As Guyana prepares to host the November 19th – 23rd Ninth Caribbean Beekeeping Congress there is the considerable likelihood that deliberations at the forum could precede the end of a three-year-old ban on locally produced honey either entering Trinidad and Tobago or transiting through that country for any other destination, Vice President of the Guyana Apiculture Society (GAS), Linden Stewart has told Stabroek Business.
Deliberations at the forum to embrace the removal of the ban would follow last month’s signal from the Trinidad and Tobago government that it could be on the road to amending longstanding legislation and regulations for the removal of restrictions on the trade in honey. The ban has not only impacted on Guyana’s honey exports to the twin-island Republic but has also, on account of the transit restriction, negatively impacted on Guyana’s exportation to other countries in the region.
Stewart told Stabroek Business that the presence of a Trinidad and Tobago delegation in Georgetown for the Congress is likely to facilitate discussions that could settle key issues pertaining to the lifting of the restrictions. During his visit to Guyana as part of a delegation headed by Prime Minister Dr. Keith Rowley earlier this month Trinidad and Tobago’s Agriculture Minister Clarence Rambharat committed his country to undertaking an examination of the law prohibiting the transshipment of honey from Guyana into the twin-island republic. Observers here are viewing what now appears to be the imminent removal of the ban on Guyana’s honey imports into Trinidad and Tobago as a microcosm of a wider warming of relations between the two countries reflected in the signing of a wide-ranging memorandum of understanding between Rowley and Guyana’s President David Granger in Georgetown in September.
And while Stewart was quick to point out that the economic significance of the removal of the ban was likely to be modest given the relatively small volumes of honey imported into Trinidad and Tobago from Guyana, what it meant was that the removal of transit restrictions afforded the opportunity for pursuing expanded markets for other countries in the region including Barbados.
Stewart explained that the ban on honey imports into Trinidad and Tobago from Guyana is based on an archaic regulation pertaining to the exclusion of honey from countries where bee hives are believed to be infected. Stewart said that the ban had persisted notwithstanding the fact that Port of Spain had produced no evidence of hives in Guyana being infected.
But while Stewart believes that the lifting of the ban could re-open what is still a modest but important regional market for Guyana’s honey, he insists that government needs to do more for the sector if locally produced honey is to take further advantage of the Caribbean market and extend its honey sales beyond the region. Specifically, Stewart told Stabroek Business that the future of the local honey sector will depend largely on government’s preparedness to invest in the requisite infrastructure associated with the building of the industry. The man dubbed by sector officials as ‘the master beekeeper’ says that while he believed that Guyana produced “by far the best quality honey in the Caribbean” and that there was potential for a lucrative market both within and outside the region, what is still a modest industry remains heavily dependent on the support of the Ministry of Agriculture.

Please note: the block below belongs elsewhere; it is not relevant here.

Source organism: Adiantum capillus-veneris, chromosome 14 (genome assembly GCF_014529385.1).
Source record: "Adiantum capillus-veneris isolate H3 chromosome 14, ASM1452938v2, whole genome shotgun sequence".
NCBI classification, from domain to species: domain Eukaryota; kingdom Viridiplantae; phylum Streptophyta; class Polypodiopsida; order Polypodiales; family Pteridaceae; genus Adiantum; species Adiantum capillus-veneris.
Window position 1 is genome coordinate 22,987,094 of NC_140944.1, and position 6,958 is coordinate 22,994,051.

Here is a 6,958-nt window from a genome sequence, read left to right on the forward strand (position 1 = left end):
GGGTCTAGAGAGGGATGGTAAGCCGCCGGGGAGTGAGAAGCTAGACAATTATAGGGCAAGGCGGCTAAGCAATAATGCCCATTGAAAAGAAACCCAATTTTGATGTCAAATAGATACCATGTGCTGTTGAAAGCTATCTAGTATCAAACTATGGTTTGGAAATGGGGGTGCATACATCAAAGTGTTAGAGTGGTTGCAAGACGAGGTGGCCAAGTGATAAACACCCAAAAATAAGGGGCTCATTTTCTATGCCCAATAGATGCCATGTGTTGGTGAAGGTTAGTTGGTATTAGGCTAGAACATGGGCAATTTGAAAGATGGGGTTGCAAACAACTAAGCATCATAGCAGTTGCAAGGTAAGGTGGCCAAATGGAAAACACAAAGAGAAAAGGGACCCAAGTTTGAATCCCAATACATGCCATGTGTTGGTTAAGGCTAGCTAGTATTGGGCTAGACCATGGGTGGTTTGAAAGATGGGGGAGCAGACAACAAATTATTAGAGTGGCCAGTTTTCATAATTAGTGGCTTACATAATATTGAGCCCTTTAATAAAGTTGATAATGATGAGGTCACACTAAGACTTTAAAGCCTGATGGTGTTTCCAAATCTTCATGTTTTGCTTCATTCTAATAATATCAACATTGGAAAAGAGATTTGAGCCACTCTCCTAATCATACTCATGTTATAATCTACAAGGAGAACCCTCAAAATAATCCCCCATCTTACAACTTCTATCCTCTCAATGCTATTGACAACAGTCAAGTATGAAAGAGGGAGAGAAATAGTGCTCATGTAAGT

“The greatest potential lies in the interior regions of the country and apart from the funding that is needed to develop infrastructure and raise awareness among hinterland communities of the economic value of apiculture, there is also the need to invest in training and awareness programmes in coastal communities where there is potential for the sector to grow,” Stewart said. He added that government can further support the sector by granting duty-free concessions on bee-keeping equipment imported into the country. Specifically, Stewart wants to see monies allocated directly for the bee-keeping sector in the country’s 2019 budget.
The global apiculture market value, it is estimated, will rise at an annual growth rate of 2.6% from US$8.81 billion in 2017 to US$10.28 billion in 2023.
International industry experts believe that the sector has enormous potential for investment as demand increases at an accelerated rate from 2018 to 2023.
Europe is the dominant market for bee products and a major importing region with sales of bee products valued at US$3,218 million and estimated to grow by more than 2% in the next five years. Globally, the use of honey continues to expand at a rapid pace in the food and beverages industry, a trend that is driven largely by the demand for healthy and natural products in both developed and developing countries with experts predicting that the marketplace for honey in the coming years will be dictated by increasing preference for natural sweeteners in the food and beverages industry. Growth in the global market is also likely to rise further on account of the popularity of honey-based cosmetic products.
Watchers of the local honey industry are of the view that the litmus test of the worth of the sector is linked to its ability to access the local market, notably Banks DIH Ltd. Banks, according to Stewart, had originally purchased honey from a local supplier to sweeten its malt beverages but had shifted its patronage to a foreign source on account of what he said were ‘quality issues.” Stewart told Stabroek Business that while two local companies, Kingdom Apiary and Bee Haven had received positive responses from the local beverage company to samples submitted for testing, discourses on purchasing honey from the two companies had fallen through on account of “price issues”.